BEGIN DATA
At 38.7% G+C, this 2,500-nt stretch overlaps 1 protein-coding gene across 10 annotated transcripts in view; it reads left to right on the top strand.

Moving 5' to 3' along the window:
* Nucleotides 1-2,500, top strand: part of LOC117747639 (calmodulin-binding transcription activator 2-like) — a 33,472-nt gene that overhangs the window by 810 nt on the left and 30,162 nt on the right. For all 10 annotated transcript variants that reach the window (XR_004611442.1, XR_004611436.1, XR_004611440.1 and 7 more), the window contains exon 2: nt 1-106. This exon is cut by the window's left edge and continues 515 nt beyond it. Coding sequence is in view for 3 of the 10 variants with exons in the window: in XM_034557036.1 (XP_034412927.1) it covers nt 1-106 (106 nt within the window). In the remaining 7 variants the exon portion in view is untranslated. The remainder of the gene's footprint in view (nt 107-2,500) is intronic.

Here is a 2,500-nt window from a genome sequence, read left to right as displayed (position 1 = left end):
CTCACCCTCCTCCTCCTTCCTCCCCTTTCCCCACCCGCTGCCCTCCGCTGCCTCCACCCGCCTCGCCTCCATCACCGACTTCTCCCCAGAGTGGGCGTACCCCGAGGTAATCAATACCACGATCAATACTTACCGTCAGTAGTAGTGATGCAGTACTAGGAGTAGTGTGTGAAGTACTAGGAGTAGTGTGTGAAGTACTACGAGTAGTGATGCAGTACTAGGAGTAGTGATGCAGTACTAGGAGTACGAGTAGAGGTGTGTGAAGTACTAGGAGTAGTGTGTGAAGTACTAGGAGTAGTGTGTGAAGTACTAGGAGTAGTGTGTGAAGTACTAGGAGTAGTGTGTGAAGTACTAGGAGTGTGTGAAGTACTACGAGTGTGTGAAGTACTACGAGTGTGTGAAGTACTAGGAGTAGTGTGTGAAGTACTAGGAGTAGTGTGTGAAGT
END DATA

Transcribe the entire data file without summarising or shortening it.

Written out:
At 38.7% G+C, this 2,500-nt stretch overlaps 1 protein-coding gene across 10 annotated transcripts in view; it reads left to right on the top strand.

Moving 5' to 3' along the window:
* Nucleotides 1-2,500, top strand: part of LOC117747639 (calmodulin-binding transcription activator 2-like) — a 33,472-nt gene that overhangs the window by 810 nt on the left and 30,162 nt on the right. For all 10 annotated transcript variants that reach the window (XR_004611442.1, XR_004611436.1, XR_004611440.1 and 7 more), the window contains exon 2: nt 1-106. This exon is cut by the window's left edge and continues 515 nt beyond it. Coding sequence is in view for 3 of the 10 variants with exons in the window: in XM_034557036.1 (XP_034412927.1) it covers nt 1-106 (106 nt within the window). In the remaining 7 variants the exon portion in view is untranslated. The remainder of the gene's footprint in view (nt 107-2,500) is intronic.

Here is a 2,500-nt window from a genome sequence, read left to right as displayed (position 1 = left end):
CTCACCCTCCTCCTCCTTCCTCCCCTTTCCCCACCCGCTGCCCTCCGCTGCCTCCACCCGCCTCGCCTCCATCACCGACTTCTCCCCAGAGTGGGCGTACCCCGAGGTAATCAATACCACGATCAATACTTACCGTCAGTAGTAGTGATGCAGTACTAGGAGTAGTGTGTGAAGTACTAGGAGTAGTGTGTGAAGTACTACGAGTAGTGATGCAGTACTAGGAGTAGTGATGCAGTACTAGGAGTACGAGTAGAGGTGTGTGAAGTACTAGGAGTAGTGTGTGAAGTACTAGGAGTAGTGTGTGAAGTACTAGGAGTAGTGTGTGAAGTACTAGGAGTAGTGTGTGAAGTACTAGGAGTGTGTGAAGTACTACGAGTGTGTGAAGTACTACGAGTGTGTGAAGTACTAGGAGTAGTGTGTGAAGTACTAGGAGTAGTGTGTGAAGT